Instant Run-off Voting a Tool to Strengthen Democracy
Interview with Dennis Burke, electoral reform activist, conducted by Scott Harris
Many aspects of the U.S. electoral system have come under scrutiny since the calamitous presidential election of 2000 was decided by the U.S. Supreme Court. Issues getting renewed attention include the often burdensome process of registering voters, ensuring that once-cast votes are counted fairly and criticism of the Electoral College and the winner take-all two-party system for being less than democratic.
Any overhaul of the Electoral College would require a constitutional amendment, and a substantive shift away from the monopoly power of Democrats and Republicans is likely years away. But there is one electoral reform that could be ushered in simply by a majority vote in state legislatures and/or the Congress. It's called instant run-off voting, a widely used method of ranking a voter's preference for candidates, allowing citizens to support third parties without running the risk of the "spoiler effect."
Between The Lines' Melinda Tuhus spoke with activist Dennis Burke who worked in Arizona to help pass that state's clean money campaign finance law. He co-authored 94-year-old Doris "Granny D" Haddock's book recounting her cross-country trek advocating campaign finance reform, and is currently supporting Haddock's bid for the U.S. Senate. Burke explains the difference between instant run-off voting and proportional representation, and why he believes instant run-off voting would expand Americans' democratic possibilities.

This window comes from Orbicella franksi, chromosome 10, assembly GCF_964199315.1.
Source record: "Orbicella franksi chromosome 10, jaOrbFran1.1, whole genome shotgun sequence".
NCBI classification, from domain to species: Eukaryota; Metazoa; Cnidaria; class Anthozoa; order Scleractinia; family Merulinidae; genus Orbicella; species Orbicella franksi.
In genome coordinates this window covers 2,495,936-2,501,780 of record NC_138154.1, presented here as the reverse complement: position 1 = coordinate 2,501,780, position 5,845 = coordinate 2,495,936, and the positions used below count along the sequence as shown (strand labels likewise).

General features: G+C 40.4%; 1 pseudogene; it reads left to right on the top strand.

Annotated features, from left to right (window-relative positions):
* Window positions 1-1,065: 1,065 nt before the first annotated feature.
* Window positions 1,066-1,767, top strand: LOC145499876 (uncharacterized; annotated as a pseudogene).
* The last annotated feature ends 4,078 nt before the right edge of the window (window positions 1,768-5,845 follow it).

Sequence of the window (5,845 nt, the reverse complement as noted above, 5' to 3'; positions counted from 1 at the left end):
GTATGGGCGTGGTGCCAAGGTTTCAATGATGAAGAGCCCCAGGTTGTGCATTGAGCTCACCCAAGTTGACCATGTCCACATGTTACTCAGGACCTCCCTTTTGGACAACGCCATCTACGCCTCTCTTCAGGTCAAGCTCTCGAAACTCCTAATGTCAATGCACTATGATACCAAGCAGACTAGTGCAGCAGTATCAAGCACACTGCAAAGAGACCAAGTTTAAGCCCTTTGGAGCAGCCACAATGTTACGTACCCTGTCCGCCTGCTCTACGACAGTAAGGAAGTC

For more information on instant run-off voting, call the Center for Voting and Democracy at (301) 270-4616, or visit their website at: www.fairvote.org
"National Lawyers Guild Considers Campaign to Impeach Supreme Court Justices Who Stopped Florida Vote Count,"by Scott Harris, Between The Lines for the Week Ending Aug. 10, 2001
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Credits: Senior news editor: Bob Nixon Program narration: Denise Manzari News reader: Indu Anan Segment producer: Melinda Tuhus